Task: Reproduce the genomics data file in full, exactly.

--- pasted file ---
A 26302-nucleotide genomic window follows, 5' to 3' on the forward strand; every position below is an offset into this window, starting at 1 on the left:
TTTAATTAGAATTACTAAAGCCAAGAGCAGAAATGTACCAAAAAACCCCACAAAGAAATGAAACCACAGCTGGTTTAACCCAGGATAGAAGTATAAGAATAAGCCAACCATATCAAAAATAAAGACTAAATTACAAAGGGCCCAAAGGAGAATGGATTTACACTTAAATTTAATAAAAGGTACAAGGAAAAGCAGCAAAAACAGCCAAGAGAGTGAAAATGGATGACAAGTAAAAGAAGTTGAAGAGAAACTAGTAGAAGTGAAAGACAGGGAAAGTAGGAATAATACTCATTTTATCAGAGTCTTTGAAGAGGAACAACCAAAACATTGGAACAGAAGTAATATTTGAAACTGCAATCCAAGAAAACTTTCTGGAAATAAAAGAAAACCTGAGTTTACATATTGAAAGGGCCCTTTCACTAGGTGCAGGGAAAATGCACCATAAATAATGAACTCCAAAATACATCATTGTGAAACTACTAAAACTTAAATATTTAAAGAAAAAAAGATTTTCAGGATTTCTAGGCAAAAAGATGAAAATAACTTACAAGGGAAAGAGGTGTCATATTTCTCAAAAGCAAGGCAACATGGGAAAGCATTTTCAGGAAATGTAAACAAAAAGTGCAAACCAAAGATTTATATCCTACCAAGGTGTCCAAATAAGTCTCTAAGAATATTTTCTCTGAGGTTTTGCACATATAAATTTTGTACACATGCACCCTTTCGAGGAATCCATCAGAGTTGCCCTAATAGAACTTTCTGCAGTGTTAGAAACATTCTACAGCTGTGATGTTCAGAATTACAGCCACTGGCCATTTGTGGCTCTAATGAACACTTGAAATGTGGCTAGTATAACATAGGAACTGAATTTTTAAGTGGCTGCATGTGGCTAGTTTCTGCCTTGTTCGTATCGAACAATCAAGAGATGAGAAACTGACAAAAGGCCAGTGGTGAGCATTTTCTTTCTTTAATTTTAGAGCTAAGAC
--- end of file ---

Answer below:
A 26302-nucleotide genomic window follows, 5' to 3' on the forward strand; every position below is an offset into this window, starting at 1 on the left:
TTTAATTAGAATTACTAAAGCCAAGAGCAGAAATGTACCAAAAAACCCCACAAAGAAATGAAACCACAGCTGGTTTAACCCAGGATAGAAGTATAAGAATAAGCCAACCATATCAAAAATAAAGACTAAATTACAAAGGGCCCAAAGGAGAATGGATTTACACTTAAATTTAATAAAAGGTACAAGGAAAAGCAGCAAAAACAGCCAAGAGAGTGAAAATGGATGACAAGTAAAAGAAGTTGAAGAGAAACTAGTAGAAGTGAAAGACAGGGAAAGTAGGAATAATACTCATTTTATCAGAGTCTTTGAAGAGGAACAACCAAAACATTGGAACAGAAGTAATATTTGAAACTGCAATCCAAGAAAACTTTCTGGAAATAAAAGAAAACCTGAGTTTACATATTGAAAGGGCCCTTTCACTAGGTGCAGGGAAAATGCACCATAAATAATGAACTCCAAAATACATCATTGTGAAACTACTAAAACTTAAATATTTAAAGAAAAAAAGATTTTCAGGATTTCTAGGCAAAAAGATGAAAATAACTTACAAGGGAAAGAGGTGTCATATTTCTCAAAAGCAAGGCAACATGGGAAAGCATTTTCAGGAAATGTAAACAAAAAGTGCAAACCAAAGATTTATATCCTACCAAGGTGTCCAAATAAGTCTCTAAGAATATTTTCTCTGAGGTTTTGCACATATAAATTTTGTACACATGCACCCTTTCGAGGAATCCATCAGAGTTGCCCTAATAGAACTTTCTGCAGTGTTAGAAACATTCTACAGCTGTGATGTTCAGAATTACAGCCACTGGCCATTTGTGGCTCTAATGAACACTTGAAATGTGGCTAGTATAACATAGGAACTGAATTTTTAAGTGGCTGCATGTGGCTAGTTTCTGCCTTGTTCGTATCGAACAATCAAGAGATGAGAAACTGACAAAAGGCCAGTGGTGAGCATTTTCTTTCTTTAATTTTAGAGCTAAGAC